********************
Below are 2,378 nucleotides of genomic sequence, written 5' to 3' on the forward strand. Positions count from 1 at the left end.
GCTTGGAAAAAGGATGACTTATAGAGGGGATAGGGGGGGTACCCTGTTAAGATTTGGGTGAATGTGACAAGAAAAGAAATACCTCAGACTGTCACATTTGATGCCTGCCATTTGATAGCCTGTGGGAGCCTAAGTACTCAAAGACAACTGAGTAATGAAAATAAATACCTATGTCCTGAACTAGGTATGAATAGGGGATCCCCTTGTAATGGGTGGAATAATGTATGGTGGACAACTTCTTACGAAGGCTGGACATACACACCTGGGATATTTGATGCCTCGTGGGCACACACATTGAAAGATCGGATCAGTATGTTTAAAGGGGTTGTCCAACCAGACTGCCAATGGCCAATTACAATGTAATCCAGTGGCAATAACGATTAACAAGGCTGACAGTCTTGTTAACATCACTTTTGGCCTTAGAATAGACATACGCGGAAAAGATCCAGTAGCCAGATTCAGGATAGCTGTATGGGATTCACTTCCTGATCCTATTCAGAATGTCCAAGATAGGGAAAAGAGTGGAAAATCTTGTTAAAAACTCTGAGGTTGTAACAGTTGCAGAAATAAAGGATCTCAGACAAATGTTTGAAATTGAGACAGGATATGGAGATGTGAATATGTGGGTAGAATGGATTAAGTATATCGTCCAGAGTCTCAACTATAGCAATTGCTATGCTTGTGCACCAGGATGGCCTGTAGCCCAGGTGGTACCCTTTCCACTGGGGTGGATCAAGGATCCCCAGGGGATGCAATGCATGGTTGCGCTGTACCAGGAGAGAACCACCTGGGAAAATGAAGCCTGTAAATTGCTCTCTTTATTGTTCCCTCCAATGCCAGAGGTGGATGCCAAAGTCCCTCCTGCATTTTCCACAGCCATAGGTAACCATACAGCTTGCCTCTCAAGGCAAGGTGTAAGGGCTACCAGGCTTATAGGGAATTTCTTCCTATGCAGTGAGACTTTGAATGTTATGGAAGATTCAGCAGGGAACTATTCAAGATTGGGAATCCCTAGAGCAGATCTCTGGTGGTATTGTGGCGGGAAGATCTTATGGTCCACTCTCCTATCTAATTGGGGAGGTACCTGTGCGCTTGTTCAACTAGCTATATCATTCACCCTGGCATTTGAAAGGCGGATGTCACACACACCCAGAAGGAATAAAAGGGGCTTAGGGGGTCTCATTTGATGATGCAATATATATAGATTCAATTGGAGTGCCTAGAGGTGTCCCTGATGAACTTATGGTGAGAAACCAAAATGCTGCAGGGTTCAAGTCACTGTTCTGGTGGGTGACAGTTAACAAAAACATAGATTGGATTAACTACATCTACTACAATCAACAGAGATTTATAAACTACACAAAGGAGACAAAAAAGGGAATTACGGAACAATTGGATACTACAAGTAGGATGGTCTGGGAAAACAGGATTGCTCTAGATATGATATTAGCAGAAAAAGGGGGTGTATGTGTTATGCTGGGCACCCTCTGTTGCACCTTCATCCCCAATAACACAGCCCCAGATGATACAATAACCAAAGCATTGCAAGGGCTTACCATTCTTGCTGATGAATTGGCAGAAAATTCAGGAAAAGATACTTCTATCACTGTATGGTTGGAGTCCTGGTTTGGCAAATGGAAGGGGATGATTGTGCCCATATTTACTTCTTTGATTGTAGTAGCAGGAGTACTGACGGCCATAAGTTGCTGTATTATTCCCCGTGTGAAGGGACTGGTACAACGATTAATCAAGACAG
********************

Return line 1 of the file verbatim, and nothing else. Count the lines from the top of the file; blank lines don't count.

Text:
Below are 2,378 nucleotides of genomic sequence, written 5' to 3' on the forward strand. Positions count from 1 at the left end.